When I got hired at a 1:1 school, I was excited but a little apprehensive as well. I knew I had a lot to learn about managing a modern classroom. Technology is here to stay, but we need to think seriously about how kids use it in schools.
All of my middle school students have Chromebooks. While this has its advantages, it can also has serious disadvantages. During my first year at this new school, whenever kids had a device at their fingertips, there were always a few who used it as a distraction rather than a tool. My lack of preparation and knowledge about using tech tools in the classroom was partially to blame.
Like any classroom management practice, it’s important to set expectations and consequences about the use of technology. I asked teachers for their best advice on managing kids who are abusing and misusing the internet. Here’s what I learned:
When students misuse computers
- “Require kids to keep their laptops on top of their desks, not hidden in their laps. They are not allowed to use them while sitting crosslegged on the floor, for example.”
- “Ask kids to screenshot and submit their browsing history. Do it at random so they can’t delete. Kids know how to delete their history faster than the most hackers.”
- “Walk over say “put your hands up” and take the computer and look at the history… some days I get a good laugh!”
- “Arrange your classroom in such a way where you can see every screen from one vantage point, if possible.”
- “Hang mirrors around the room at an angle so you can see screens.”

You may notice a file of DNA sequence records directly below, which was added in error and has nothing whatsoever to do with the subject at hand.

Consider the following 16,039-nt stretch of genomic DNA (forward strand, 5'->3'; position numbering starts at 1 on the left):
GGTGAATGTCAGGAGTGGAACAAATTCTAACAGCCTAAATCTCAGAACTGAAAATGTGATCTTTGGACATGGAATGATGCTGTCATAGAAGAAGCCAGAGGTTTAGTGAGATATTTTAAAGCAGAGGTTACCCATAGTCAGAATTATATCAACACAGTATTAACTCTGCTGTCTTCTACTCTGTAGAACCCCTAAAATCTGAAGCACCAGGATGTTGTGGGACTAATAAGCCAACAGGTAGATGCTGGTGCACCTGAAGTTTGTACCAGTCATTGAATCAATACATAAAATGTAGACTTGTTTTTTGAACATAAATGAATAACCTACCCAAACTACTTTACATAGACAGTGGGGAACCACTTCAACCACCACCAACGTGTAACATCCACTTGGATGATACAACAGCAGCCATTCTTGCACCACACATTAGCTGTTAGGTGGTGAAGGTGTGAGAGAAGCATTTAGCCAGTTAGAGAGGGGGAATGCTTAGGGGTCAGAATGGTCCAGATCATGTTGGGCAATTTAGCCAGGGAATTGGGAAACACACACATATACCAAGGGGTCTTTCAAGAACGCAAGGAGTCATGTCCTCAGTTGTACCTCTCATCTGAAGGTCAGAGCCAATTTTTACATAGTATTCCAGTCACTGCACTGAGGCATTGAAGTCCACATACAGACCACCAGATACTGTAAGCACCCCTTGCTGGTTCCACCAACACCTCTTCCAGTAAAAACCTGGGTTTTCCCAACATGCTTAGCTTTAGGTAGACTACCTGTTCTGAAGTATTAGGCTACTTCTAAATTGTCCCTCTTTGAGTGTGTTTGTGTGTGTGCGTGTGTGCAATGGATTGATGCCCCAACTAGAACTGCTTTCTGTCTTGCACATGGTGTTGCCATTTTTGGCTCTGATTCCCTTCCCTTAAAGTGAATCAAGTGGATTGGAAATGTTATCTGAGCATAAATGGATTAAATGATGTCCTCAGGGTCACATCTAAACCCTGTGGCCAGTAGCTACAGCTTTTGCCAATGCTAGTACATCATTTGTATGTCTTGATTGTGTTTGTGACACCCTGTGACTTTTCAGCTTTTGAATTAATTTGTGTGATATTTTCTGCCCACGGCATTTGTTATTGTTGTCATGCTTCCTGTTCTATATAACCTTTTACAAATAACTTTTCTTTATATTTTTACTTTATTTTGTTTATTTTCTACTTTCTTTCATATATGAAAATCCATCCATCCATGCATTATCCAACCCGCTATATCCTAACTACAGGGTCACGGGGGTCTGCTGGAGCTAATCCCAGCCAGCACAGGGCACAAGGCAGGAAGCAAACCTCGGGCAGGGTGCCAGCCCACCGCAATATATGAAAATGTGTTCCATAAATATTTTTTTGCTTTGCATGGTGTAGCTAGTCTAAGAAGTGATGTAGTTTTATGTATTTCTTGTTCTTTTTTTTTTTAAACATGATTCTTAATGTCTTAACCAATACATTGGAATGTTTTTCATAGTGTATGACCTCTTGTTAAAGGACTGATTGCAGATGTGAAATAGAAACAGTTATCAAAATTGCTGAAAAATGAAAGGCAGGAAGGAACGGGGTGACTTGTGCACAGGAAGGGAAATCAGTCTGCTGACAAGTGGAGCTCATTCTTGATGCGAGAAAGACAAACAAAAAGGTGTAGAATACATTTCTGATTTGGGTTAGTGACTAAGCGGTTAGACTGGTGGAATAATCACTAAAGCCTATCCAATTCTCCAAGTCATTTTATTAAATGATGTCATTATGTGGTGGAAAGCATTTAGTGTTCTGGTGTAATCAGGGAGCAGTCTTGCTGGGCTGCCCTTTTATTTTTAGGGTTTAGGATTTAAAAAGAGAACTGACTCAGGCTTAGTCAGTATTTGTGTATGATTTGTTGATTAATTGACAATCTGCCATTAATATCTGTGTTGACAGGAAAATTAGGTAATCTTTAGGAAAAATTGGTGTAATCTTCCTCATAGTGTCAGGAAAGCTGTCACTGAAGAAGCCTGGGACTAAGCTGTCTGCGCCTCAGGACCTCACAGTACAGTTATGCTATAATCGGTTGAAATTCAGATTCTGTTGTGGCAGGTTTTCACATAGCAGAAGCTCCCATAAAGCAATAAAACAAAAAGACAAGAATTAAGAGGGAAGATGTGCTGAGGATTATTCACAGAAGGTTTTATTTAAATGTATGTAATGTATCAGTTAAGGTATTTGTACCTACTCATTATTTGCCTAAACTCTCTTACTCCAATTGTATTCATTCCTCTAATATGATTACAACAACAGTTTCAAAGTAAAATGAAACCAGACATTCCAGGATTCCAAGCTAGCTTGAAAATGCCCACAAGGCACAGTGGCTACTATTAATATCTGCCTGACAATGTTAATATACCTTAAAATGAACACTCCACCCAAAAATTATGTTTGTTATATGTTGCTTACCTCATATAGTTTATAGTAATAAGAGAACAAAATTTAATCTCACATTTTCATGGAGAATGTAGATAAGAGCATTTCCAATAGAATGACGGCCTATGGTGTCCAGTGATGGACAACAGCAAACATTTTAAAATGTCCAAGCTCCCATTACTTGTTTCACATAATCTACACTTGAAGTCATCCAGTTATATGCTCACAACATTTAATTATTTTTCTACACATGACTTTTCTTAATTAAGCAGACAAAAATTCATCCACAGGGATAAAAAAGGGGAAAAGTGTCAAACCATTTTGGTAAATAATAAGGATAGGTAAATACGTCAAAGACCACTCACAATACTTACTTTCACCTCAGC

- “Do a lot of circulating around the classroom.”
- “If you think a student just closed an off task tab, you can click “ctrl+shift+T” and it will reopen their last closed tab! I’ve caught so many kids playing snake that way😜”
Some schools have software in place that helps teachers manage classroom technology, like Go Guardian or Vision. However, any teacher will tell you stories of students getting around these protections.
When students misuse phones
- “Ironically, one solution to the problem of kids being addicted to their phones is an app called Flipd. It creates incentives for less phone use, creating a game-like challenge.”
- “I require kids to place their phones in a hanging phone holder that I got from Amazon. Each kid has a number, which makes it easier to manage. Best decision I’ve made in a long time!”
- “I have a hanging cell phone “parking lot,” and it doubles as a charging station. I have a power strip right beside the phones. Since kids are always trying to charge their phones anyways, this kills two birds with one stone.”
- “Kids are always asking if they can charge their phones. I say yes, but the charging station is behind my desk, so I know it will be out of their hands during class.”
The bigger picture solution
When kids are invested, they’re more likely to be on task. If you can build a classroom culture of achievement, you will have fewer of these problems. Ask yourself: are your kids “on a mission” towards a destination that matters to them? Do you continually reinforce the relevance of what you’re teaching?
The ideal classroom is one in which students are passionate and joyful about their learning. Students have a sense of urgency about the work. Creating a classroom like this is easier said than done. But that’s what the profession is all about!
What are your tips for managing students who abuse technology? Leave a comment!